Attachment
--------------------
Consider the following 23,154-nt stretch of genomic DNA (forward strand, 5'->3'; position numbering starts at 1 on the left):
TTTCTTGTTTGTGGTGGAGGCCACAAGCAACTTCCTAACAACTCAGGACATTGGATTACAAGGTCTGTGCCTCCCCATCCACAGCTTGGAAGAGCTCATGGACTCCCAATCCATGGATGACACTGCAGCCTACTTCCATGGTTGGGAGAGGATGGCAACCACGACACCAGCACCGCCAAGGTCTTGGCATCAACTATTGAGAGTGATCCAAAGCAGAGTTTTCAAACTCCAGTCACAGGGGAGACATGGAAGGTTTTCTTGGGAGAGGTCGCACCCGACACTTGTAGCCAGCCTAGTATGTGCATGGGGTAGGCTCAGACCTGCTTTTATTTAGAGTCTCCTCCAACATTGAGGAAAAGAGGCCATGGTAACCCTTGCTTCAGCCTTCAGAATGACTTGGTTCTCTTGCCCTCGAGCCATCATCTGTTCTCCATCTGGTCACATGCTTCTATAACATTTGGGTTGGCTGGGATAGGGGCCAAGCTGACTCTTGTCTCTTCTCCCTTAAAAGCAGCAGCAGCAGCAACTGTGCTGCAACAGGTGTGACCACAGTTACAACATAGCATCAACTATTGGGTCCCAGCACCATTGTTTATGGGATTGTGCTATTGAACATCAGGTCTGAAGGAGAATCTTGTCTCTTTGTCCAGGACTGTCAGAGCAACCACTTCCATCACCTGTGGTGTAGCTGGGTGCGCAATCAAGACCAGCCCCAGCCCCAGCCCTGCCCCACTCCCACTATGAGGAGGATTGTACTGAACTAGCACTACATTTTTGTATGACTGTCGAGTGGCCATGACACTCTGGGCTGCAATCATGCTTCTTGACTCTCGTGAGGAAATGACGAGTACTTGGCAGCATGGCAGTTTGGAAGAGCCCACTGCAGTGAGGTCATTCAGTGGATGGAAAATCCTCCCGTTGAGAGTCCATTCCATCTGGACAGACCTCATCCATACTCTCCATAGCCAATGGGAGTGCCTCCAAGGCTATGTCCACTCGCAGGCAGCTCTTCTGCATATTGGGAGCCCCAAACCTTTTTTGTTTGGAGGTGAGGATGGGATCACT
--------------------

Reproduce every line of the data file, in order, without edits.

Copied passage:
Consider the following 23,154-nt stretch of genomic DNA (forward strand, 5'->3'; position numbering starts at 1 on the left):
TTTCTTGTTTGTGGTGGAGGCCACAAGCAACTTCCTAACAACTCAGGACATTGGATTACAAGGTCTGTGCCTCCCCATCCACAGCTTGGAAGAGCTCATGGACTCCCAATCCATGGATGACACTGCAGCCTACTTCCATGGTTGGGAGAGGATGGCAACCACGACACCAGCACCGCCAAGGTCTTGGCATCAACTATTGAGAGTGATCCAAAGCAGAGTTTTCAAACTCCAGTCACAGGGGAGACATGGAAGGTTTTCTTGGGAGAGGTCGCACCCGACACTTGTAGCCAGCCTAGTATGTGCATGGGGTAGGCTCAGACCTGCTTTTATTTAGAGTCTCCTCCAACATTGAGGAAAAGAGGCCATGGTAACCCTTGCTTCAGCCTTCAGAATGACTTGGTTCTCTTGCCCTCGAGCCATCATCTGTTCTCCATCTGGTCACATGCTTCTATAACATTTGGGTTGGCTGGGATAGGGGCCAAGCTGACTCTTGTCTCTTCTCCCTTAAAAGCAGCAGCAGCAGCAACTGTGCTGCAACAGGTGTGACCACAGTTACAACATAGCATCAACTATTGGGTCCCAGCACCATTGTTTATGGGATTGTGCTATTGAACATCAGGTCTGAAGGAGAATCTTGTCTCTTTGTCCAGGACTGTCAGAGCAACCACTTCCATCACCTGTGGTGTAGCTGGGTGCGCAATCAAGACCAGCCCCAGCCCCAGCCCTGCCCCACTCCCACTATGAGGAGGATTGTACTGAACTAGCACTACATTTTTGTATGACTGTCGAGTGGCCATGACACTCTGGGCTGCAATCATGCTTCTTGACTCTCGTGAGGAAATGACGAGTACTTGGCAGCATGGCAGTTTGGAAGAGCCCACTGCAGTGAGGTCATTCAGTGGATGGAAAATCCTCCCGTTGAGAGTCCATTCCATCTGGACAGACCTCATCCATACTCTCCATAGCCAATGGGAGTGCCTCCAAGGCTATGTCCACTCGCAGGCAGCTCTTCTGCATATTGGGAGCCCCAAACCTTTTTTGTTTGGAGGTGAGGATGGGATCACT